The special MBA issue published by Business Week includes Management Science and two other INFORMS journals in its list of 20 top academic journals that are used to evaluate business school programs. Financial Times includes Management Science and four other INFORMS journals in its list of academic journals used to evaluate MBA programs.About INFORMS
The importance of biodiversity in forests could increase due to climate change
17.11.2017 | Deutsches Zentrum für integrative Biodiversitätsforschung (iDiv) Halle-Jena-Leipzig
Win-win strategies for climate and food security
02.10.2017 | International Institute for Applied Systems Analysis (IIASA)
The formation of stars in distant galaxies is still largely unexplored. For the first time, astron-omers at the University of Geneva have now been able to closely observe a star system six billion light-years away. In doing so, they are confirming earlier simulations made by the University of Zurich. One special effect is made possible by the multiple reflections of images that run through the cosmos like a snake.
Today, astronomers have a pretty accurate idea of how stars were formed in the recent cosmic past. But do these laws also apply to older galaxies? For around a...
Just because someone is smart and well-motivated doesn't mean he or she can learn the visual skills needed to excel at tasks like matching fingerprints, interpreting medical X-rays, keeping track of aircraft on radar displays or forensic face matching.
That is the implication of a new study which shows for the first time that there is a broad range of differences in people's visual ability and that these...
Computer Tomography (CT) is a standard procedure in hospitals, but so far, the technology has not been suitable for imaging extremely small objects. In PNAS, a team from the Technical University of Munich (TUM) describes a Nano-CT device that creates three-dimensional x-ray images at resolutions up to 100 nanometers. The first test application: Together with colleagues from the University of Kassel and Helmholtz-Zentrum Geesthacht the researchers analyzed the locomotory system of a velvet worm.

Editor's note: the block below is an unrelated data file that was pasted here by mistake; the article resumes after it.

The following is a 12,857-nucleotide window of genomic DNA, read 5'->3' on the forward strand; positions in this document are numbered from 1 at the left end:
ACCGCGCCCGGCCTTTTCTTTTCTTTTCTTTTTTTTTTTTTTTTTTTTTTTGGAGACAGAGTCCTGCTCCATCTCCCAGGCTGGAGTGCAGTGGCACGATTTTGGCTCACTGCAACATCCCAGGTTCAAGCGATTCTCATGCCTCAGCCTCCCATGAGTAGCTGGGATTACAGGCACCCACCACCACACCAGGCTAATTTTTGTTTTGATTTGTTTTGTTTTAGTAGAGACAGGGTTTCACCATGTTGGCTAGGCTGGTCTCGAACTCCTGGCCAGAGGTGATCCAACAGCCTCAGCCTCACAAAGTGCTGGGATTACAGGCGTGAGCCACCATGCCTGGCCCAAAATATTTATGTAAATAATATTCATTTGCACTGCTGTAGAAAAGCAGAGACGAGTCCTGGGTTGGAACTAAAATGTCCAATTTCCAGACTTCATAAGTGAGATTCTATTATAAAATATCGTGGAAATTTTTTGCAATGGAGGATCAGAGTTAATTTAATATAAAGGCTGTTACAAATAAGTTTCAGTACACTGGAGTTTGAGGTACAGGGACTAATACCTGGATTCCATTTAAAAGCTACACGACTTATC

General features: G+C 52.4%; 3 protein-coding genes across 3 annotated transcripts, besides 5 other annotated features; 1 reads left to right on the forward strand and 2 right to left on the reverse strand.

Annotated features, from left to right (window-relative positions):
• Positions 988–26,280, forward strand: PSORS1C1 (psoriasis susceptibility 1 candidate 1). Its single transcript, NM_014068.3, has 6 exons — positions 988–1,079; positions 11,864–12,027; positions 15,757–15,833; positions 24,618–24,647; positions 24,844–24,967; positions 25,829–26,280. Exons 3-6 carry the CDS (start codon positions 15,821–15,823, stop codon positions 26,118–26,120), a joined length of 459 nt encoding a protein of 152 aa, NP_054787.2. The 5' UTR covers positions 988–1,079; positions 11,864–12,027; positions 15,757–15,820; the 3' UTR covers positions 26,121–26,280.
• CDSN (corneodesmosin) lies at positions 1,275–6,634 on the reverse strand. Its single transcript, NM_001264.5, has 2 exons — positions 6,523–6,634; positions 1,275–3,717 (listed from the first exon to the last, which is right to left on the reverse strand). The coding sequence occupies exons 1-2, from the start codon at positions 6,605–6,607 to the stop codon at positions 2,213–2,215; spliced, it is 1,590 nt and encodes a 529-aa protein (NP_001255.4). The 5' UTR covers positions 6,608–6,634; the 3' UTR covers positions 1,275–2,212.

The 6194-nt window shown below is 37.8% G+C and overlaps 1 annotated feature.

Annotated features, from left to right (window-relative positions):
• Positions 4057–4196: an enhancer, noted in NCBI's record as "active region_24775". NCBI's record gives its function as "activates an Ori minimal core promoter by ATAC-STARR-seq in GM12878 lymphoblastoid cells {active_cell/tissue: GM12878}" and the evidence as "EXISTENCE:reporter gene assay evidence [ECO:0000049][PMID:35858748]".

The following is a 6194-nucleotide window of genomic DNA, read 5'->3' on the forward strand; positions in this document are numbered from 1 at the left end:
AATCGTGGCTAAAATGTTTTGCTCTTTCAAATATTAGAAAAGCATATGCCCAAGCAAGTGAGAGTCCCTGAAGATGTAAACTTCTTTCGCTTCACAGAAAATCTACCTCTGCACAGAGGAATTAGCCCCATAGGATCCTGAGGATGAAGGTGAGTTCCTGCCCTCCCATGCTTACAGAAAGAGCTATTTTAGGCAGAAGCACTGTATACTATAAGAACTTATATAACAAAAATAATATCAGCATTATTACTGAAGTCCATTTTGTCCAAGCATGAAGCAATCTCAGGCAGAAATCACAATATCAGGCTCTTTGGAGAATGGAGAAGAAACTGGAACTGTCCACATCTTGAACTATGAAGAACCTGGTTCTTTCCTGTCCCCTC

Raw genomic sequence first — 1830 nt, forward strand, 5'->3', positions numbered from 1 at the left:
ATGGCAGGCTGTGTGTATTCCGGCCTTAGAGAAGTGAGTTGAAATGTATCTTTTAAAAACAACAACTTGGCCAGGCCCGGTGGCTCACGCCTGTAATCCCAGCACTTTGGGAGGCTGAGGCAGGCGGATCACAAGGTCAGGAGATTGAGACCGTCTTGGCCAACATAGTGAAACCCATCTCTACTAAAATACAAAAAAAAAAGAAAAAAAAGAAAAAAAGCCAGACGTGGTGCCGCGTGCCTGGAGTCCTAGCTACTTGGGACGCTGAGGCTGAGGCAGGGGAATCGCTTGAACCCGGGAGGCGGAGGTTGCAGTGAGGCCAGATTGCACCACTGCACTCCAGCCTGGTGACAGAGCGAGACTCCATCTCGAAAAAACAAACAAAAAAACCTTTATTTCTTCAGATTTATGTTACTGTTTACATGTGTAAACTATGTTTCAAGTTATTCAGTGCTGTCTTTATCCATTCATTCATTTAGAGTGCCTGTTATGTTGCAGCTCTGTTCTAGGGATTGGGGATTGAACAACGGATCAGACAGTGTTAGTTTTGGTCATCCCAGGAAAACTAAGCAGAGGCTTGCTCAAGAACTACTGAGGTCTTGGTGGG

During a CT analysis, the object under investigation is x-rayed and a detector measures the respective amount of radiation absorbed from various angles....
The quantum world is fragile; error correction codes are needed to protect the information stored in a quantum object from the deteriorating effects of noise. Quantum physicists in Innsbruck have developed a protocol to pass quantum information between differently encoded building blocks of a future quantum computer, such as processors and memories. Scientists may use this protocol in the future to build a data bus for quantum computers. The researchers have published their work in the journal Nature Communications.
Future quantum computers will be able to solve problems where conventional computers fail today. We are still far away from any large-scale implementation,...
Pillared graphene would transfer heat better if the theoretical material had a few asymmetric junctions that caused wrinkles, according to Rice University...
15.11.2017 | Event News
15.11.2017 | Event News
30.10.2017 | Event News
17.11.2017 | Physics and Astronomy
17.11.2017 | Health and Medicine
17.11.2017 | Studies and Analyses